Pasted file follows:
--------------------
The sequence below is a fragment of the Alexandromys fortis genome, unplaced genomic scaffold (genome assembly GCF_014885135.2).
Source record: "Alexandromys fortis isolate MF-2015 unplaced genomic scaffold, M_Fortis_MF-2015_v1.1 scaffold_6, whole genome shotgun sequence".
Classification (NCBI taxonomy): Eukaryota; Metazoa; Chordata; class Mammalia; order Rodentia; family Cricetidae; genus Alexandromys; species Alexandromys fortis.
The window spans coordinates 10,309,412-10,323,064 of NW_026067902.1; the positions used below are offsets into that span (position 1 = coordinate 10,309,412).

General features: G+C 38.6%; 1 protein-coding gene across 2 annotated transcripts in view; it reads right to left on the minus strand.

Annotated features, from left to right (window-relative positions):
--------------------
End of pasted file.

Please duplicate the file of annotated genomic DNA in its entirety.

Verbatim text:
The sequence below is a fragment of the Alexandromys fortis genome, unplaced genomic scaffold (genome assembly GCF_014885135.2).
Source record: "Alexandromys fortis isolate MF-2015 unplaced genomic scaffold, M_Fortis_MF-2015_v1.1 scaffold_6, whole genome shotgun sequence".
Classification (NCBI taxonomy): Eukaryota; Metazoa; Chordata; class Mammalia; order Rodentia; family Cricetidae; genus Alexandromys; species Alexandromys fortis.
The window spans coordinates 10,309,412-10,323,064 of NW_026067902.1; the positions used below are offsets into that span (position 1 = coordinate 10,309,412).

General features: G+C 38.6%; 1 protein-coding gene across 2 annotated transcripts in view; it reads right to left on the minus strand.

Annotated features, from left to right (window-relative positions):